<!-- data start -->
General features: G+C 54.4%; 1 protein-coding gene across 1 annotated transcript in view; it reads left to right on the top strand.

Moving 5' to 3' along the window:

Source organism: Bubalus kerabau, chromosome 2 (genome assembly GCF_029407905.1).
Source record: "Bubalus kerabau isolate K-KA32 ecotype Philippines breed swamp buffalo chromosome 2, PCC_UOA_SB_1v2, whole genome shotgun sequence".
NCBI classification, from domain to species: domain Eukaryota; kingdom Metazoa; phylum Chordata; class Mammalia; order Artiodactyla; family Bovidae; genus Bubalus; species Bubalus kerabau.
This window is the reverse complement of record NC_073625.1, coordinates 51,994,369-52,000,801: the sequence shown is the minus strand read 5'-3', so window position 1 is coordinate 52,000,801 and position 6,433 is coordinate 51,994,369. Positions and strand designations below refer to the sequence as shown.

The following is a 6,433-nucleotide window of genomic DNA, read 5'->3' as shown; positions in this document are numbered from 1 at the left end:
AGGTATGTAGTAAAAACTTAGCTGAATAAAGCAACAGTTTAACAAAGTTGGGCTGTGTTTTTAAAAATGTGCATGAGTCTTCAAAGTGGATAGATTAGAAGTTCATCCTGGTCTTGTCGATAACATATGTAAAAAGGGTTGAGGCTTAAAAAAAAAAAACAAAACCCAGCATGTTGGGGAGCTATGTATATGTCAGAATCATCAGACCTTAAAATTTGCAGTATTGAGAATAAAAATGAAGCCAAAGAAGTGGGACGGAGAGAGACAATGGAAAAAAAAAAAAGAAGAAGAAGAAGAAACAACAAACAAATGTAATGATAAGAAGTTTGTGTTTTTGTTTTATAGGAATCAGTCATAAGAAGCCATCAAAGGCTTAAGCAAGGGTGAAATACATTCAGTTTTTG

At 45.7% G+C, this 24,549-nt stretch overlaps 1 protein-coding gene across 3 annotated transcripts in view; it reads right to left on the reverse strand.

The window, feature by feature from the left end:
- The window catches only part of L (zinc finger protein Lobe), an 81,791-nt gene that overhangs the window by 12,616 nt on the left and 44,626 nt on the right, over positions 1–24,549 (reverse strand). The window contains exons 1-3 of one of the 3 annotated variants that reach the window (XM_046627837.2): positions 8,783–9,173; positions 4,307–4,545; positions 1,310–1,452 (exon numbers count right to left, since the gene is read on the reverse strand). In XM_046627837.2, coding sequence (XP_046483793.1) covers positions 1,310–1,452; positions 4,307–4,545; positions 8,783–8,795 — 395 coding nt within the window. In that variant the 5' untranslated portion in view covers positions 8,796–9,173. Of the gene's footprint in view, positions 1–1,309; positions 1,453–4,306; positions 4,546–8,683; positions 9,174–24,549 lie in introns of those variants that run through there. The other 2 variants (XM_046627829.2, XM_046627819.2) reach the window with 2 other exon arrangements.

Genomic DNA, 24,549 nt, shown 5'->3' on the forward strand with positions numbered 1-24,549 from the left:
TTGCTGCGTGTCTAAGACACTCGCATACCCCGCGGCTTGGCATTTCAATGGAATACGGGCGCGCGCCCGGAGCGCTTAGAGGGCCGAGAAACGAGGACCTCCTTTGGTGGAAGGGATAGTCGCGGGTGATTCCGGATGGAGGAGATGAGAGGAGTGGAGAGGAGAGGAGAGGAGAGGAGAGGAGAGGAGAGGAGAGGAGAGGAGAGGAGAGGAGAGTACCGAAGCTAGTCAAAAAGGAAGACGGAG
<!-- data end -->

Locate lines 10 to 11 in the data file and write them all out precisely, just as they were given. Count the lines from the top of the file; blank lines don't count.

The window, feature by feature from the left end:
- The window catches only part of L (zinc finger protein Lobe), an 81,791-nt gene that overhangs the window by 12,616 nt on the left and 44,626 nt on the right, over positions 1–24,549 (reverse strand). The window contains exons 1-3 of one of the 3 annotated variants that reach the window (XM_046627837.2): positions 8,783–9,173; positions 4,307–4,545; positions 1,310–1,452 (exon numbers count right to left, since the gene is read on the reverse strand). In XM_046627837.2, coding sequence (XP_046483793.1) covers positions 1,310–1,452; positions 4,307–4,545; positions 8,783–8,795 — 395 coding nt within the window. In that variant the 5' untranslated portion in view covers positions 8,796–9,173. Of the gene's footprint in view, positions 1–1,309; positions 1,453–4,306; positions 4,546–8,683; positions 9,174–24,549 lie in introns of those variants that run through there. The other 2 variants (XM_046627829.2, XM_046627819.2) reach the window with 2 other exon arrangements.